Ideas of Alfred Tarski, by Theme

[Polish, 1902 - 1983, Taught in Warsaw 1925-1939, then University of California at Berkeley from 1942 to 1968.]

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1. Philosophy / E. Nature of Metaphysics / 4. Metaphysics beyond Science
Some say metaphysics is a highly generalised empirical study of objects
1. Philosophy / F. Analytic Philosophy / 1. Analysis
Disputes that fail to use precise scientific terminology are all meaningless
2. Reason / D. Definition / 1. Definitions
For a definition we need the words or concepts used, the rules, and the structure of the language
3. Truth / A. Truth Problems / 2. Defining Truth
A rigorous definition of truth is only possible in an exactly specified language
We may eventually need to split the word 'true' into several less ambiguous terms
In everyday language, truth seems indefinable, inconsistent, and illogical
Tarski proved that truth cannot be defined from within a given theory
'True sentence' has no use consistent with logic and ordinary language, so definition seems hopeless
Definitions of truth should not introduce a new version of the concept, but capture the old one
A definition of truth should be materially adequate and formally correct
3. Truth / F. Semantic Truth / 1. Tarski's Truth / a. Tarski's truth definition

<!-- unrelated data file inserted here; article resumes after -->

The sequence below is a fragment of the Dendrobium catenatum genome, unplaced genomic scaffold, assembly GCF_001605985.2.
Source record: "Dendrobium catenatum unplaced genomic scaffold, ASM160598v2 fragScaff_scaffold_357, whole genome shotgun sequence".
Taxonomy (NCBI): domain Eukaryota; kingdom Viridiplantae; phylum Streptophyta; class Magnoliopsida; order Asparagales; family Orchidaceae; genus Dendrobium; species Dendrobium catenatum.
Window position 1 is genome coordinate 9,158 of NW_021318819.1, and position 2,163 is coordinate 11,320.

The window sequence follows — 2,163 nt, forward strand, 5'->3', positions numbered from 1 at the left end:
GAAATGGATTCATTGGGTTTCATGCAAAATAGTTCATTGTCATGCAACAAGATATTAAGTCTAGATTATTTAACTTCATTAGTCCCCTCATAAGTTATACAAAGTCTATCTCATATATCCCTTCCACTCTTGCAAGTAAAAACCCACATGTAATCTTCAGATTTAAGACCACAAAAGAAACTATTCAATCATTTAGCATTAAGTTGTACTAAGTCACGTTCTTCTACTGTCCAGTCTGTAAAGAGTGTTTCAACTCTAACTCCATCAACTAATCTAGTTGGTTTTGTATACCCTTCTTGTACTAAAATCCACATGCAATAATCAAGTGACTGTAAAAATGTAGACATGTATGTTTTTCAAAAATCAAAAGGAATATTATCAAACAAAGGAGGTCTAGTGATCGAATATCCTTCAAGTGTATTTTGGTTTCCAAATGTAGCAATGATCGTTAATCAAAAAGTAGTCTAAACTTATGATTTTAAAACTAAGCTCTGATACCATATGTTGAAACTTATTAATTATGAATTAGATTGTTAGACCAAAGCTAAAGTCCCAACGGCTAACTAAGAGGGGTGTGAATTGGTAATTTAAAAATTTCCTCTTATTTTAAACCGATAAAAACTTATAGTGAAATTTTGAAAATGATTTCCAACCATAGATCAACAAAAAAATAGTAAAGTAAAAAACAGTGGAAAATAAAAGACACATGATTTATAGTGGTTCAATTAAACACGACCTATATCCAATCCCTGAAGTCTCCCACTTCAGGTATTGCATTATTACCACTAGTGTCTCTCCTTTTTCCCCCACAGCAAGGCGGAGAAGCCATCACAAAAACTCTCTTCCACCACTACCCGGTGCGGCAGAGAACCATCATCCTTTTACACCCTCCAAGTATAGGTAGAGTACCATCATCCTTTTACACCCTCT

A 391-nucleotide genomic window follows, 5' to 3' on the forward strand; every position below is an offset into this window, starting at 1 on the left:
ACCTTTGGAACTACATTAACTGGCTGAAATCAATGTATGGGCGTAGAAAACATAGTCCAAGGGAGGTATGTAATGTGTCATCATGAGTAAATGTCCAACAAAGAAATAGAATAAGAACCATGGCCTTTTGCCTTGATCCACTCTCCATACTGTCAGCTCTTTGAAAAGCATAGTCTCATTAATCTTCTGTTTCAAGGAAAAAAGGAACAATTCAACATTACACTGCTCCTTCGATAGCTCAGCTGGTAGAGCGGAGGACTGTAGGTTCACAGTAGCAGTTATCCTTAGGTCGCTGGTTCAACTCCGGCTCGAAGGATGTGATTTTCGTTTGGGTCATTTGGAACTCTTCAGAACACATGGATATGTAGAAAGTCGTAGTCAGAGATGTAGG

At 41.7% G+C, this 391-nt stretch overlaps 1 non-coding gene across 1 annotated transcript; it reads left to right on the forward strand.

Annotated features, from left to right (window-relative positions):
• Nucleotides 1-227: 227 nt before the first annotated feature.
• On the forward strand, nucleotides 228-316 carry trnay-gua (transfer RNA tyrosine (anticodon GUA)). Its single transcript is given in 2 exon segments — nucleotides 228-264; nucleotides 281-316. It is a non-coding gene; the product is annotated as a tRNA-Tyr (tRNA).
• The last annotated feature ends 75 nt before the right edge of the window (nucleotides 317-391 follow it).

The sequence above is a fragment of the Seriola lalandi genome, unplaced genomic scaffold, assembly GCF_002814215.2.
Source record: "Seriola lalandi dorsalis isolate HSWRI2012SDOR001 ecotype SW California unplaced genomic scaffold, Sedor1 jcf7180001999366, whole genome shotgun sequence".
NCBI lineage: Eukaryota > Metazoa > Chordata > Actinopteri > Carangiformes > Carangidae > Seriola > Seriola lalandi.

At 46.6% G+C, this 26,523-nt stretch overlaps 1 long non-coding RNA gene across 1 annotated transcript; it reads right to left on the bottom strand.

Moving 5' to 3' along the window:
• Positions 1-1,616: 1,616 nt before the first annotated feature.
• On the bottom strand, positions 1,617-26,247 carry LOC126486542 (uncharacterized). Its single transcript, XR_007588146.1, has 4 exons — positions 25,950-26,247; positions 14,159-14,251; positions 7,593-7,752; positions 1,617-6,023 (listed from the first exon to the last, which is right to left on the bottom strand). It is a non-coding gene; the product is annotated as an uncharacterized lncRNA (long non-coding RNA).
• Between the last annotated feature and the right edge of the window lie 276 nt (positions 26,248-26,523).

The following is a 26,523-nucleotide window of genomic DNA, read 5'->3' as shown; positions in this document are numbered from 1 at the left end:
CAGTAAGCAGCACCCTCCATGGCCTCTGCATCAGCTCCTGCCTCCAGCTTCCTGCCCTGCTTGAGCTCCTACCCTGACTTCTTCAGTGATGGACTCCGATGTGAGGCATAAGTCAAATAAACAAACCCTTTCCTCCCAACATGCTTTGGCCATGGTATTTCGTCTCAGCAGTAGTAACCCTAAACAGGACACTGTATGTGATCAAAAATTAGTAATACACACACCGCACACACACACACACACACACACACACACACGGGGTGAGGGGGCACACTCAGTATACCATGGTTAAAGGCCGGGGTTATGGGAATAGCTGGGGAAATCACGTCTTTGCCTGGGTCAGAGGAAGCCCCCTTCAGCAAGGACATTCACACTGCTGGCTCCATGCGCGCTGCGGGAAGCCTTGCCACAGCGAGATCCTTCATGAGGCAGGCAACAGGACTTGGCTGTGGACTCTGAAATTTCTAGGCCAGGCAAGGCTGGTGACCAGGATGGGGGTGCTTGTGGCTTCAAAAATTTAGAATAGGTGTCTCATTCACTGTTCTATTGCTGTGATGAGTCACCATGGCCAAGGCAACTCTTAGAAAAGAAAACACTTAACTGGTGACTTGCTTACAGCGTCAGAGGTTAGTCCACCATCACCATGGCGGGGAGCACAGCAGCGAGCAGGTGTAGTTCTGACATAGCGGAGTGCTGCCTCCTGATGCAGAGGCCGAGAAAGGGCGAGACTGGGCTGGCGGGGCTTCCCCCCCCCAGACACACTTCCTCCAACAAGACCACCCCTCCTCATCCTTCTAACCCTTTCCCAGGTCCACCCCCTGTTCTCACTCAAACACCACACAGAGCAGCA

Scheme (T) is not a definition of truth
Each interpreted T-sentence is a partial definition of truth; the whole definition is their conjunction
We don't give conditions for asserting 'snow is white'; just that assertion implies 'snow is white' is true
Tarski did not just aim at a definition; he also offered an adequacy criterion for any truth definition
Tarski gave up on the essence of truth, and asked how truth is used, or how it functions
'"It is snowing" is true if and only if it is snowing' is a partial definition of the concept of truth
It is convenient to attach 'true' to sentences, and hence the language must be specified
In the classical concept of truth, 'snow is white' is true if snow is white
Use 'true' so that all T-sentences can be asserted, and the definition will then be 'adequate'
3. Truth / F. Semantic Truth / 1. Tarski's Truth / b. Satisfaction and truth
Tarski uses sentential functions; truly assigning the objects to variables is what satisfies them
We can define the truth predicate using 'true of' (satisfaction) for variables and some objects
The best truth definition involves other semantic notions, like satisfaction (relating terms and objects)
Specify satisfaction for simple sentences, then compounds; true sentences are satisfied by all objects
3. Truth / F. Semantic Truth / 1. Tarski's Truth / c. Meta-language for truth
We can't use a semantically closed language, or ditch our logic, so a meta-language is needed
The metalanguage must contain the object language, logic, and defined semantics
3. Truth / F. Semantic Truth / 2. Semantic Truth
Tarski didn't capture the notion of an adequate truth definition, as Convention T won't prove non-contradiction
Tarski's 'truth' is a precise relation between the language and its semantics
A physicalist account must add primitive reference to Tarski's theory
If listing equivalences is a reduction of truth, witchcraft is just a list of witch-victim pairs
Tarskian truth neglects the atomic sentences
Tarski made truth respectable, by proving that it could be defined
Tarski had a theory of truth, and a theory of theories of truth
Physicalists should explain reference nonsemantically, rather than getting rid of it